Reality, photographed in dim light, just about as a sunrise was starting to get itself together on 6 Jan 2017.

Derelict land, near the train station.  Well, I call it derelict but then, what else is it?  Its land on a large traffic island, a little bit of land with very busy roads all around it.  And this land also supports a derelict hotel – which this derelict old man is old enough to remember at least almost in use, at least almost generating the bucks.  My cousin and I went in there, desperate for a drink – but by then only decline, rather than the electric soup, was on offer.

The hotel has long since closed but because (I presume) its some sort of listed building it can’t be pulled down, as does happen, I imagine that its owners are waiting until it falls down, when they will be able to redevelop this very, very prime site.

And so, for now, those entering Bristol along the A4, one of the main arteries into the city, are treated to this sight of dereliction – part of which has been covered up with an awning that shows an artist’s impression of what the building used to look like when it was up and running and the place to be – ah, good taste is alive and well in Bristol!

Some of the vacant space on the plot has been turned into a car park – and here is the car of the first, earlybird user.  And the surrounding vegetation is running somewhat rampant – which is may be the only really good thing to see here.  And with all the traffic pouring by, its been found to be a good place to site a hoarding (billboard) – we place such a premium on road safety that we surround our busy roads with cash-generating distractions for drivers’ eyes.

And so here is reality.  The derelict plot, the dimly seen graffiti (which I by far prefer to think of as street art), the scramble for money, all around dull, grimy and in the dark – contrasted with the bright, clean and ever insistent world of celebrity, the mass media, illusion and, of course, even more money.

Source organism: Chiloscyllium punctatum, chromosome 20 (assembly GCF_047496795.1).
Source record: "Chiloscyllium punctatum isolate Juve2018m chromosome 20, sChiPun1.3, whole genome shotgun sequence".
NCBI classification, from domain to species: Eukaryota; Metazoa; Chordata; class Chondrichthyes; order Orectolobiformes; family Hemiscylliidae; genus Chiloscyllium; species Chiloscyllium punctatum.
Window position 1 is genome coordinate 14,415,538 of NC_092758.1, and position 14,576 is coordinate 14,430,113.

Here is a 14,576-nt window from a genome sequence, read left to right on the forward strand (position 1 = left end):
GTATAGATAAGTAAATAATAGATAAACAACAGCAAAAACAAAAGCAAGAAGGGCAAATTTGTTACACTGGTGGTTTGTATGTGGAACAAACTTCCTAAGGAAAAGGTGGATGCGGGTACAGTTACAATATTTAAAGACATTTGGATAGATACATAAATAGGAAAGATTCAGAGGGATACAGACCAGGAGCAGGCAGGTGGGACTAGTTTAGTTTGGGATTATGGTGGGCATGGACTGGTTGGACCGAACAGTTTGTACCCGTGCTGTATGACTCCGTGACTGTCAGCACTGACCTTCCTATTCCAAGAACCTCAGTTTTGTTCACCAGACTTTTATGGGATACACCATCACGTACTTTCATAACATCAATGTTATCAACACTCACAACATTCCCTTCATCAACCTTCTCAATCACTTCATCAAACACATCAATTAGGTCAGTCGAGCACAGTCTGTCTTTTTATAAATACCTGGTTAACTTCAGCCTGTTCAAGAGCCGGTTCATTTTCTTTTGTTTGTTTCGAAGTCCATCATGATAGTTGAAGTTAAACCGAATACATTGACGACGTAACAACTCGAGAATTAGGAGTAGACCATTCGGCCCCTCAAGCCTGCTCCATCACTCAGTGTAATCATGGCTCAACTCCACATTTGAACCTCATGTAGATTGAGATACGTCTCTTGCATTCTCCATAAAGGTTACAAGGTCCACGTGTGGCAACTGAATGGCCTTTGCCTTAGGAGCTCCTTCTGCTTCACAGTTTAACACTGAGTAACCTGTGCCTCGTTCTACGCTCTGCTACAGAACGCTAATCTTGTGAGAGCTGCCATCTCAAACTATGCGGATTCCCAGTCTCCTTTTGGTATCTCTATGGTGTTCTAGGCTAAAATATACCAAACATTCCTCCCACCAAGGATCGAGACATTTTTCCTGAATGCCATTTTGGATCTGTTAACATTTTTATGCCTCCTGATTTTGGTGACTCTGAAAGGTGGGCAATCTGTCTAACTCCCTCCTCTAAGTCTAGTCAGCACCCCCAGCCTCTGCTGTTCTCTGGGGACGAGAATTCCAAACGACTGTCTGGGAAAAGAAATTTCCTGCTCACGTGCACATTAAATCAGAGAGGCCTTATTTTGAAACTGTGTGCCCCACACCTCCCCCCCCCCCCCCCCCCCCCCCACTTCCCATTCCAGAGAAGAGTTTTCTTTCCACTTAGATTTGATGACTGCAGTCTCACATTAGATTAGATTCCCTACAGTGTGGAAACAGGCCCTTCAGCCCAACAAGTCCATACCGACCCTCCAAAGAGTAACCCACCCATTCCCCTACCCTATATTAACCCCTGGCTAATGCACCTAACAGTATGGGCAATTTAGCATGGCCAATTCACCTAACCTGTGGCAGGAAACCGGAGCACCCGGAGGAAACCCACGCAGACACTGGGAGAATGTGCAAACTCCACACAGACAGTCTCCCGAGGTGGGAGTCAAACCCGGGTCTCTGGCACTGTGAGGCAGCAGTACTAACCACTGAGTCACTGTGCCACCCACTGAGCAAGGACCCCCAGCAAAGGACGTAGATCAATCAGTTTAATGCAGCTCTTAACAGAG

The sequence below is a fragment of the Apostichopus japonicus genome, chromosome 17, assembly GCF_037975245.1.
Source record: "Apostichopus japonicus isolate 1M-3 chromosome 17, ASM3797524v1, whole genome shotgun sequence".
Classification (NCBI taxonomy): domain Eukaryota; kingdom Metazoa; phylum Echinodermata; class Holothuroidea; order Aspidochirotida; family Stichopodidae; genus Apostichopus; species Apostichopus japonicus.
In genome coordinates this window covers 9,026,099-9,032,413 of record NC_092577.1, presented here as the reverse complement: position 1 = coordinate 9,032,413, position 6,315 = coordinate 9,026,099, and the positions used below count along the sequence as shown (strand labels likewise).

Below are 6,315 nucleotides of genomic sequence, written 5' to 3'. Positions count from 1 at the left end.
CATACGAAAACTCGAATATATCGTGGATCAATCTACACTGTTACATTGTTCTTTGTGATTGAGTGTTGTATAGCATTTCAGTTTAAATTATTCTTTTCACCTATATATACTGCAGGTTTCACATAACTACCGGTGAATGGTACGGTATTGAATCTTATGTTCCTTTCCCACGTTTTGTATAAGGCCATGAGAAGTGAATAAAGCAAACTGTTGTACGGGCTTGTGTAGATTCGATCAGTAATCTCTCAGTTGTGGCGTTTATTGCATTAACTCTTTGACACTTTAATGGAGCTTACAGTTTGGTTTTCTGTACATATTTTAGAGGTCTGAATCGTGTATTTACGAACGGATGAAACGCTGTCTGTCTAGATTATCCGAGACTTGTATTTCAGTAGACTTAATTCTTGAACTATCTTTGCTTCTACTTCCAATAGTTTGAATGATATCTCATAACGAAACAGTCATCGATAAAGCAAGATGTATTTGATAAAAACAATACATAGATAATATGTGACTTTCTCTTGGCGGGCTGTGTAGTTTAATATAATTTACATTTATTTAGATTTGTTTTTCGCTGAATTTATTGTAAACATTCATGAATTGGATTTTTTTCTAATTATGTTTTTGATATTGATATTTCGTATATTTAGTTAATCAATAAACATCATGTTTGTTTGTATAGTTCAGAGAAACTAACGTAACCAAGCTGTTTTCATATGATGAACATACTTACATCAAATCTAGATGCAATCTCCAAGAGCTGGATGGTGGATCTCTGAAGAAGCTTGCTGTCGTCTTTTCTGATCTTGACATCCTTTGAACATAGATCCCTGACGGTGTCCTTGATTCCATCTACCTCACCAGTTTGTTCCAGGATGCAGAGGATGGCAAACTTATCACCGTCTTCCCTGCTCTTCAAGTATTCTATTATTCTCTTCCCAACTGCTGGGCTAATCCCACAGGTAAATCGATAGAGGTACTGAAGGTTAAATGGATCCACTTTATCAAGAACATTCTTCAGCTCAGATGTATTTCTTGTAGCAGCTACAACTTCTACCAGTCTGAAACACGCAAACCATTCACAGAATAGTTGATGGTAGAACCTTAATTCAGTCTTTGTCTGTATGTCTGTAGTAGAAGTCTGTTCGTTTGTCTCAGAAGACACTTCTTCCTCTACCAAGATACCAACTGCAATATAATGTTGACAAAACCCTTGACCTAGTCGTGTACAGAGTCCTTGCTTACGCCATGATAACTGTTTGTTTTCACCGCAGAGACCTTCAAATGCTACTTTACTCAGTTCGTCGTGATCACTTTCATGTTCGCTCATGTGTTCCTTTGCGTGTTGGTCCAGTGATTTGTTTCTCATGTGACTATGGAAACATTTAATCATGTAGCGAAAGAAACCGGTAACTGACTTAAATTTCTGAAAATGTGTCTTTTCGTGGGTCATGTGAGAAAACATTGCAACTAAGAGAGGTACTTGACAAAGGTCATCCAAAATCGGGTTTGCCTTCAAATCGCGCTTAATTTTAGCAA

Click onto the image to open a larger version in a separate window.

X-T1 with 55-200 Fujinon lens at 137mm (equiv); 6400 ISO.




About Adrian Lewis
Photographer working in monochrome, colour and combinations of the two - with a great liking for all sorts of images, including Minimalism, landscapes, abstracts, soft colour, people, movement, nature - I like to be adventurous in my photography, trying new ideas and working in many genres. And I'm fond of Full English Breakfasts and Duvel golden ale, though not necessarily together.

4 Responses to BRISTOL 114 – THE BIGGEST STARS

  1. paula graham says:

    Yes, it does what it says on the tin!


  2. Meanderer says:

    I enjoyed reading your story of this place. I’ve often wondered why the area surrounding larger railway stations are so run down and grimy – actually, seedy. The giant-sized billboards hiding ugly or run-down features whilst, as you say, distracting drivers negotiating the busy intricate roads around the station.

    That billboard is the most depressing aspect for me. When I went upstairs yesterday early evening to draw the curtains I was enchanted by a sky full of stars, including a very bright one (might have been a planet). The stars on the billboard don’t have the same effect (fortunately!) 🙂

    Liked by 1 person

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